He was born and educated in Grand Pre Nova Scotia, an agricultural community at the northern end of the Annapolis Valley where his great-grandfather Perry Borden, Sr. of Tiverton, Rhode Island had taken up Acadian land in 1760. Perry had accompanied his father, Samuel Borden, the chief surveyor chosen by the government of Massachusetts to survey the former Acadian land and draw up new lots for the Planters in Nova Scotia. His father Andrew Borden was judged by his son to be "a man of good ability and excellent judgement", of a "calm, contemplative and philosophical" turn of mind, but "He lacked energy and had no great aptitude for affairs". His mother Eunice Jane Laird was more driven, possessing "very strong character, remarkable energy, high ambition and unusual ability". Her ambition was transmitted to her first-born child who applied himself to his studies while assisting his parents with the farm work he found so disagreeable.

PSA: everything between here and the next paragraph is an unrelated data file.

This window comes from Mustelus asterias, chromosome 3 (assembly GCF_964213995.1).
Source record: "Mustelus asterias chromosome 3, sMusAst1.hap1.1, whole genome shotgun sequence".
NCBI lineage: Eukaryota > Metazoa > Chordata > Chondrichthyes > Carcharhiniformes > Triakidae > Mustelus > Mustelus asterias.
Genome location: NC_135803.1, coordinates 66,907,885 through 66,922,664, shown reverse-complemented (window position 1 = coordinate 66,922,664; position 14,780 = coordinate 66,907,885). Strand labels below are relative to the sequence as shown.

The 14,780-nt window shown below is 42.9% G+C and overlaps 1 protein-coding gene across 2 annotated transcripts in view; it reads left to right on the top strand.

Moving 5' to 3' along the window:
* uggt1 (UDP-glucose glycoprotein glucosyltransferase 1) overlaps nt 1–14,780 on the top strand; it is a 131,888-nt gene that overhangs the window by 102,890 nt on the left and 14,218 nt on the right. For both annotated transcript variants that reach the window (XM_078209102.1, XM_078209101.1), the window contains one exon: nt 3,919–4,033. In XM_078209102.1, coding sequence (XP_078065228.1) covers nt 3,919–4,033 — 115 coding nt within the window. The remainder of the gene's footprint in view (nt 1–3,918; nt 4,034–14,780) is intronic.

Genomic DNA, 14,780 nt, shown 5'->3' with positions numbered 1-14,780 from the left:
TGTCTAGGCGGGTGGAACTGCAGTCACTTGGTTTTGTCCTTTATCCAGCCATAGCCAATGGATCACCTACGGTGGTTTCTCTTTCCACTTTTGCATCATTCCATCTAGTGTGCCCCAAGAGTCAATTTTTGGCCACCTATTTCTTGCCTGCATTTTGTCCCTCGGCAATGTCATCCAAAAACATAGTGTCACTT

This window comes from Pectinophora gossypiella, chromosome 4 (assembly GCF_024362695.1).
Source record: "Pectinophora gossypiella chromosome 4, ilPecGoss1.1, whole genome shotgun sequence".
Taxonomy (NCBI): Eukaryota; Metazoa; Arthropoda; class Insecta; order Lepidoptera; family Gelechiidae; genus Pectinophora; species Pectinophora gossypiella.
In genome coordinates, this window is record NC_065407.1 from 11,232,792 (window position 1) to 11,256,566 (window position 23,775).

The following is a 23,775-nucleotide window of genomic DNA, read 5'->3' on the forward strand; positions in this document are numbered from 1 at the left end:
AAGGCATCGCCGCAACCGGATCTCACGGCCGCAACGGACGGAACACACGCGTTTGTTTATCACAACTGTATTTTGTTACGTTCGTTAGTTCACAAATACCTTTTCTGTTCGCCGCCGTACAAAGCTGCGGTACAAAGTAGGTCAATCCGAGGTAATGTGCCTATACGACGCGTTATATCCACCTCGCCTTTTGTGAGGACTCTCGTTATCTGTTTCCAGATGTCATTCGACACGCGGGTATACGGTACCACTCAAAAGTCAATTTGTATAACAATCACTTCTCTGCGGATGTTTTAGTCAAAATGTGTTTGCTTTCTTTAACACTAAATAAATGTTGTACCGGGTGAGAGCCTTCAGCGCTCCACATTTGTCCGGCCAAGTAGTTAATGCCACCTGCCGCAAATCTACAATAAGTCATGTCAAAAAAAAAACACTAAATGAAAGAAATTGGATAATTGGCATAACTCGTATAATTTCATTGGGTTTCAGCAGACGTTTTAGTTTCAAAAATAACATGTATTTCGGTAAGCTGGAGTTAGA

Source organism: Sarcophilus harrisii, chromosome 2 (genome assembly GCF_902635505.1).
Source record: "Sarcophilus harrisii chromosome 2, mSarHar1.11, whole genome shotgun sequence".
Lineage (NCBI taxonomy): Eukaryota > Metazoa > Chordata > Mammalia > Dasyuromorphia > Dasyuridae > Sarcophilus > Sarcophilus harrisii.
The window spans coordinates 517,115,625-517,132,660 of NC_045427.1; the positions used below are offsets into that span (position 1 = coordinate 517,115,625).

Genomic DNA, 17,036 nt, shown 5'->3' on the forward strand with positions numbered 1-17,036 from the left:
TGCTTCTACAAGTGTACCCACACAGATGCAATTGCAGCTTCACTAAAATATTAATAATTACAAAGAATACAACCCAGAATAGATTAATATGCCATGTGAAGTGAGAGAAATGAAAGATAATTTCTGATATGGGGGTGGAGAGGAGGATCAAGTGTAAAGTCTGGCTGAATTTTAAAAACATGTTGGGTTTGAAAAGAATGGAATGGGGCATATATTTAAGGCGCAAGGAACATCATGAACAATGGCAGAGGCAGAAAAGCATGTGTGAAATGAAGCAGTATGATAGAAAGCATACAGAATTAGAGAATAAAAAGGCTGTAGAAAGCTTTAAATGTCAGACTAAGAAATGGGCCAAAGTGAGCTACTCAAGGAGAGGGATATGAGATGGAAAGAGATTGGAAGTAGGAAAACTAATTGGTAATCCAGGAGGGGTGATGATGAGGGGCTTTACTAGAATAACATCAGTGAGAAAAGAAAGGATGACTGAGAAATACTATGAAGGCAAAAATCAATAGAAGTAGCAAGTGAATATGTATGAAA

He was elected as a Member of Parliament for Halifax in the 1896 federal election, the same election in which Laurier became PM. Borden became leader of the Conservative opposition in 1901. He slowly rebuilt the party, which had lost power and influence after the defeat of Sir Charles Tupper in 1896. In the 1911 election, he swept to power, campaigning against Sir Wilfrid Laurier's plan for free trade in natural products with the United States. Borden and the Conservatives argued in favour of Imperial preference which would use tariffs to diminish imports from outside the British Empire.
Sir Robert Borden retired from office in 1920. He was the Chancellor of Queen's University from 1924 to 1930, and stood as president of two financial institutions. Borden died in Ottawa on June 10, 1937. He is buried in the Beechwood Cemetery, Ottawa, Ontario.